Second, students in both instructional approaches are expected to be participants in the learning. Whether a dialogue about what is read and what is written happens online or off, learners should have opportunities to engage in dialogue about information. This includes actively listening to someone else’s point of view without immediately disagreeing, and reconsidering one’s beliefs in light of new information presented. Critical literacy applied in this fashion better prepares students to be college and career ready.

New literacies, with their dynamic capabilities, invites a response from an audience. For example, when someone posts on their blog, this published piece is sometimes the start of a conversation rather than finished work. Within the comments and the sharing via social media, followers and connected educators can engage in a dialogue around the ideas initially shared. The participatory nature of online learning helps ensure that those who post have at least some level of reliable rationale to support their positions.

These similarities beg a follow up question: are the new literacies merely critical literacy adapted for a more connected world? Adages such as “Today’s students require tomorrow’s literacy skills” (Forzani, 2) might still apply. Yet the common threads between critical literacy and new literacies are hard to ignore.

References

Critical literacy. (2016, May 14). In Wikipedia, The Free Encyclopedia. Retrieved 14:00, October 25, 2016, from https://en.wikipedia.org/w/index.php?title=Critical_literacy&oldid=720298766

Forzani, E. (2013). Teaching Digital Literacies for the Common Core: What Results From New Assessments Tell Us. Storrs, CT: University of Connecticut.

Jenkins, H. (2009). Confronting the Challenges of Participatory Culture: Media Education for the 21st Century. Cambridge, MA: MIT Press.

Johnston, P. (2012). Opening Minds: Using Language to Change Lives. Portland, ME: Stenhouse.

Lankshear, C., & Knobel, M. (2007). A New Literacies Sampler. New York: Peter Lang.

Blogging is Writing & So Much More

For many learners, young and old, there still seems to be a level of mental separation regarding the act of writing online. If we put it down on paper, that’s writing. If we write a post or tweet, that’s blogging. There’s really little difference anymore. What we used to know as writing vaguely resembles what it is today.

Students so often fail to connect their social media engagement and real literacy. Part of that is school’s fault. We educators rarely helps kids see these relationships. But it is also the responsibility of the learner to question what they associate with fun with some of the work asked of them in class. They cannot wait to get out of class so they can…read and write with their friends via smartphone and messenger apps. The irony…

For adults in my generation (X) and beyond, we have our own personal issues with writing vs. blogging. I have heard it all. “I don’t have time.” “I don’t have anything important to share.” “What if no one reads what I write? It will be a waste of time.” “People will think I am a show off.” “I don’t want to risk being misunderstood and offending anyone.”

This surprises me. All educators have something to share. I believe the various concerns listed previously really boil down to one main reason: “I am scared.” It is not unreasonable to feel nervous about putting oneself out there. Even after several years of blogging, I still feel an ounce of worry anytime I select the “publish” button.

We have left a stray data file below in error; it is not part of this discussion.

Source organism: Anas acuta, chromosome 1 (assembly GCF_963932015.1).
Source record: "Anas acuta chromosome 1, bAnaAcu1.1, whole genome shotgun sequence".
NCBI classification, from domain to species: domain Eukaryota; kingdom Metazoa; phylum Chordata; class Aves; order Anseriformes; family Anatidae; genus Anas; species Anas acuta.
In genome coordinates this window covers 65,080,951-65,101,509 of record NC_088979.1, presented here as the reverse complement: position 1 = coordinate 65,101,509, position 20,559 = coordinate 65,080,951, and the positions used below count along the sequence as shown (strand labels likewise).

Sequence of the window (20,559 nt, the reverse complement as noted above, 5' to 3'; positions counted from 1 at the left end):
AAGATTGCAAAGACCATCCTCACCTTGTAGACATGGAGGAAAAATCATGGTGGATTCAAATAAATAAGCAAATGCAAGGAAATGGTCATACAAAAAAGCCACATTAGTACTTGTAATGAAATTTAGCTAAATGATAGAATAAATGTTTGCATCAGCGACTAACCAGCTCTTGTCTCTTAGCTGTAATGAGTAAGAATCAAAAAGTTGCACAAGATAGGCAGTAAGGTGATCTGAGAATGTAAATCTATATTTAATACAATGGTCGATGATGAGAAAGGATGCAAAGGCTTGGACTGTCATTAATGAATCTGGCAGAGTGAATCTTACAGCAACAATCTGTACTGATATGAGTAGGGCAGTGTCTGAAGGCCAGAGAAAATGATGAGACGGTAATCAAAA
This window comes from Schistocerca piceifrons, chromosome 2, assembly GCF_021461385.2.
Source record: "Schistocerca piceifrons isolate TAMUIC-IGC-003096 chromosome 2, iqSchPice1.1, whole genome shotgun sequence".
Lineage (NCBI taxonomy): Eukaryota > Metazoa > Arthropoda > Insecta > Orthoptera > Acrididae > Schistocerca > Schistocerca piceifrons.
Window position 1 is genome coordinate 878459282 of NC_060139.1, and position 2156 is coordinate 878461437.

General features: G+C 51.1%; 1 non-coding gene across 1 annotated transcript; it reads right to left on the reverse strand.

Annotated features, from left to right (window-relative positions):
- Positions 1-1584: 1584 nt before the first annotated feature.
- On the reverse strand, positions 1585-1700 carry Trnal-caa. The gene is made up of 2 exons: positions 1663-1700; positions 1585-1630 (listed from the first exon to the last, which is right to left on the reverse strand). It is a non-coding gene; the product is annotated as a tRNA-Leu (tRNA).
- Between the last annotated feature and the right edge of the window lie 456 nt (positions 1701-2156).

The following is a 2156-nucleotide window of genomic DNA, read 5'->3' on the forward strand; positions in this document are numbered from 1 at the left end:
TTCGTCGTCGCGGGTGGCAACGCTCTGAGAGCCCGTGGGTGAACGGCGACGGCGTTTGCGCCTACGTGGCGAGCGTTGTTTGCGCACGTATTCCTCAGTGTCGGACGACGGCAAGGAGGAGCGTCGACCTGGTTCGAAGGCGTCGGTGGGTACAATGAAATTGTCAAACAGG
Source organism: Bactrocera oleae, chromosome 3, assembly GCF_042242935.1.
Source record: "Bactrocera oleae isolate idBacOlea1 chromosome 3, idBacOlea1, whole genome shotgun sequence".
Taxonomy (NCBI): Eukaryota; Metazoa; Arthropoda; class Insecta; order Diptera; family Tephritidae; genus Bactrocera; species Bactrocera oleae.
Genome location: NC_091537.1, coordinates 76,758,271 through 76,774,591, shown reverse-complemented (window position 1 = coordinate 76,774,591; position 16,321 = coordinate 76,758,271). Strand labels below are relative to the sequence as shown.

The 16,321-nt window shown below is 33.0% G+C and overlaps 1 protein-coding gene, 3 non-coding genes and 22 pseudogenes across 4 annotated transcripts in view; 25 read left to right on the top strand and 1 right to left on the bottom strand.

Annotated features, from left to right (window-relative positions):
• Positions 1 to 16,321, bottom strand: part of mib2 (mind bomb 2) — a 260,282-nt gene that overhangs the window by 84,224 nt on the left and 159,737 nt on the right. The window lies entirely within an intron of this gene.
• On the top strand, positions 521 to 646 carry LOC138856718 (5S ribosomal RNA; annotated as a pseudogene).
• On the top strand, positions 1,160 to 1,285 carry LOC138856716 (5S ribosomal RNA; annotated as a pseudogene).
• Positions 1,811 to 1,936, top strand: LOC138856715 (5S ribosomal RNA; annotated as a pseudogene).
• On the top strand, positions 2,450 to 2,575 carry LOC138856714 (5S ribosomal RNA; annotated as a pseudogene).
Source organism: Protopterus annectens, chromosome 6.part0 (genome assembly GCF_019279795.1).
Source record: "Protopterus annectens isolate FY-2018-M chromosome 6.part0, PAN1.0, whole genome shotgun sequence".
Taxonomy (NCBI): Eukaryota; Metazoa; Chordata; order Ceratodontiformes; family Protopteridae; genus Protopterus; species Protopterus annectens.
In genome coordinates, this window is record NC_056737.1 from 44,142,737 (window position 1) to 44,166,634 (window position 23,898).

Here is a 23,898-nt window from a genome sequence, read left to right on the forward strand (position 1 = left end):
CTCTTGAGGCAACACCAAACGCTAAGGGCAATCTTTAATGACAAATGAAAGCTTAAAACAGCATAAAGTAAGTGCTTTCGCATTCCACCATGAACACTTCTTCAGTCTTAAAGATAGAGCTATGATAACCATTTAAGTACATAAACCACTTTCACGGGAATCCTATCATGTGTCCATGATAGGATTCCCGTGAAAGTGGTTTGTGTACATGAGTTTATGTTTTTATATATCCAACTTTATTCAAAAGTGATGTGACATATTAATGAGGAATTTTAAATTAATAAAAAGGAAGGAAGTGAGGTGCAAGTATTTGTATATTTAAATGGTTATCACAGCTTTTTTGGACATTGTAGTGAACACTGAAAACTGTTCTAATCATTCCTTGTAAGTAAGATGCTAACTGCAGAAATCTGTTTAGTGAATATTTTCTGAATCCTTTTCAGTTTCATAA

But fear is not the primary emotion that should guide people’s lives. Fear can prevent us from making mistakes, and it can also prevent us from learning from experience. Fear can guide our decision making to play it safe, yet without risk how would we ever grow? Fear inhibits our emotions, but at the detriment of letting others know us better as people.

If you elect to avoid blogging, it does not mean that you are any less open to sharing your expertise and ideas with others. Maybe you have a group of educators that meets regularly and collaborates openly about your work. Yet it is unfortunate that others cannot reap the knowledge you have to share. Our world would be a smarter one. Just as important is that your students do not get to see digital citizenship in action. Students emulate what we model as adults, even if they won’t admit it.

So I ask – why not put yourself out there?

 

 

Why I Write

photo-1455390582262-044cdead277aRight now I am reading A Writer’s Guide to Persistence: How to Create a Lasting and Productive Writing Practice by Jordan Rosenfeld. It was given to me by Brenda Power, editor of Choice Literacy and Lead Literacy, of which I am a contributor. On page 14, Rosenfeld encourages the reader to journal about their top five reasons to write. Here is what I came up with:

1. To get my ideas down and out of my head.

I am almost always thinking about education. Unless I put these thoughts down on paper or on my computer, they tend to fester in my mind, never leaving me alone. Writing is a release for me. I can better go about my day once I have placed these ideas elsewhere. I can come back to them another time, especially if I decide to take that writing to the publishing stage.

2. To find out what lies beneath the surface.

I cannot remember where I read it, in a book about writing I am sure, but often when we start a piece we are merely “clearing our throat”. In other words, our initial attempts at prose are often stumbles and steps toward what we are really trying to say. Writing allows me to mine my thoughts and experiences and discover what is under all of the layers of our consciousness. Tom Romano, in his book Write What Matters: For Yourself, For Others, calls it writing “ourselves into insight” (34).